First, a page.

I'm a male feminist. No, seriously

Story highlights

  • Male feminist John Brougher says feminism conjures images of radical ideology
  • Brougher identifies as a male feminist and often has to defend his position
  • Men have a crucial role to play in quashing sexism, says Brougher
Feminism's gotten a bad rap lately. For many, even just the word itself conjures up images of radical ideology.
Pop music star Taylor Swift and Yahoo CEO Marissa Mayer, to cite two famous examples, asserted that they're pro-equality, but won't identify as feminists.
Explaining her position in February of this year, Mayer noted that she didn't have the "militant drive" or "chip on her shoulder" that comes with feminism.
I'm not particularly militant, nor do I have a chip on my shoulder (I hope), but I get my share of weird reactions nonetheless. See, not only am I feminist, I'm a male feminist. People aren't always sure what to do with that.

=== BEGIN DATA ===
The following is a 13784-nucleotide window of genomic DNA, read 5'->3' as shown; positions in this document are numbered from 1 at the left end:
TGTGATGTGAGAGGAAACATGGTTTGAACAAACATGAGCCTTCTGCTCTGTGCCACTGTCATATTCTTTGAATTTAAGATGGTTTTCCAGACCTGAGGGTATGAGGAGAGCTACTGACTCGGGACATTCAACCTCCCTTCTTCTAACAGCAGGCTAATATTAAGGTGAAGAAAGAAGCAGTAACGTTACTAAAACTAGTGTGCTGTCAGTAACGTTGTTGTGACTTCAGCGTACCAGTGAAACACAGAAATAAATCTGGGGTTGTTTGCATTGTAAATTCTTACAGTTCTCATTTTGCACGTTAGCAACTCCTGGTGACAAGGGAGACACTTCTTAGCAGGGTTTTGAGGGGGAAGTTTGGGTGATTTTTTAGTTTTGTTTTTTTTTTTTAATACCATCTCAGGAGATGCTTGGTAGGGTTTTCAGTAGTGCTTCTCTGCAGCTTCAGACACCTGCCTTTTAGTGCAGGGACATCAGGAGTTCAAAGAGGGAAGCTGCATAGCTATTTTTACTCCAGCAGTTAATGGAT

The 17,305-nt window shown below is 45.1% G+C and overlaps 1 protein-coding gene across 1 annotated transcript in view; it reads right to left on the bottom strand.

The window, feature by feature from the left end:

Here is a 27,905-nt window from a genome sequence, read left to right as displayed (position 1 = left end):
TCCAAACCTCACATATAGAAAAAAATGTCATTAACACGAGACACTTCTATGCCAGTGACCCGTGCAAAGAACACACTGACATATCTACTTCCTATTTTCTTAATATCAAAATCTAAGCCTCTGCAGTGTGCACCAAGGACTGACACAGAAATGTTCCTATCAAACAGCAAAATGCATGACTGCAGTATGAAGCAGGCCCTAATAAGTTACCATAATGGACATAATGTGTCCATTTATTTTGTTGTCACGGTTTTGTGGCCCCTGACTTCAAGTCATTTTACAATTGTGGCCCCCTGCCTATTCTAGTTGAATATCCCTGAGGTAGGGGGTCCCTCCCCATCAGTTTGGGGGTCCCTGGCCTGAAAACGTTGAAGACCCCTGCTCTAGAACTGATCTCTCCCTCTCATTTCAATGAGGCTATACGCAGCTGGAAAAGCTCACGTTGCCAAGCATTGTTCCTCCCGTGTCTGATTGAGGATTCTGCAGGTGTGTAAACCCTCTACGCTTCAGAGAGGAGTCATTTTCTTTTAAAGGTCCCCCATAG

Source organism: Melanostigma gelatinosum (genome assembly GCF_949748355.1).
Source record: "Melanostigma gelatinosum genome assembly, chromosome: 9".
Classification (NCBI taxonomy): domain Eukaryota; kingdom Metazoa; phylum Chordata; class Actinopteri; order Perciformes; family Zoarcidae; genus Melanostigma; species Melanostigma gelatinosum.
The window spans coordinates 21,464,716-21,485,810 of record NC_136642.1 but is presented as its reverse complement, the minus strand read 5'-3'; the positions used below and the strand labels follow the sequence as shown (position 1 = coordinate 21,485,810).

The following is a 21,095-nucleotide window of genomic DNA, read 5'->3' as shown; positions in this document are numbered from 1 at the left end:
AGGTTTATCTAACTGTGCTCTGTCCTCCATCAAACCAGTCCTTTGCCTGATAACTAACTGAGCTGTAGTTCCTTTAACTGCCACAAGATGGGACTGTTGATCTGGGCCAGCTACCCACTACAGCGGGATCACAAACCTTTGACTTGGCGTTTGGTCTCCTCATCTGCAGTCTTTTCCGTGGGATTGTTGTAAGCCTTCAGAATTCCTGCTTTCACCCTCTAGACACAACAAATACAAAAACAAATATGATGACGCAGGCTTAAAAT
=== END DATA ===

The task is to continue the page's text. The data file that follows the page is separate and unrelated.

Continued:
"You're a man. Isn't that a contradiction?"
"Wait, are men allowed to be feminists?"
"Are you even a man at all?"
As far as I know, men are absolutely allowed to be feminists. And when I declare that I'm a feminist, I should explain what that word means to me.
My feminism is a simple belief in equality. I'm a feminist because I believe that men and women are and should be equal, but we're not treated equally right now.
We see it in a distorted conception of female beauty, we see it in dehumanizing portrayals of women in film and on television, and we see it when the response to rape all too often isn't support, but consists of loud cries of "she was asking for it!" and "her skirt was really short!"
The basic sexism undergirding our world is so pervasive that I (and others) have grown up with it and see it at every stage of our lives.
From the much-discussed pay gap to constant street harassment to denying of basic rights to women and girls, we see it everywhere.
I'll never forget the meeting I was in a few years ago because the visitors to our office never made eye contact with my female manager.
I'll wager that they thought, perhaps unconsciously, that because I was a man, I was the boss. As an incredibly junior staffer, that was a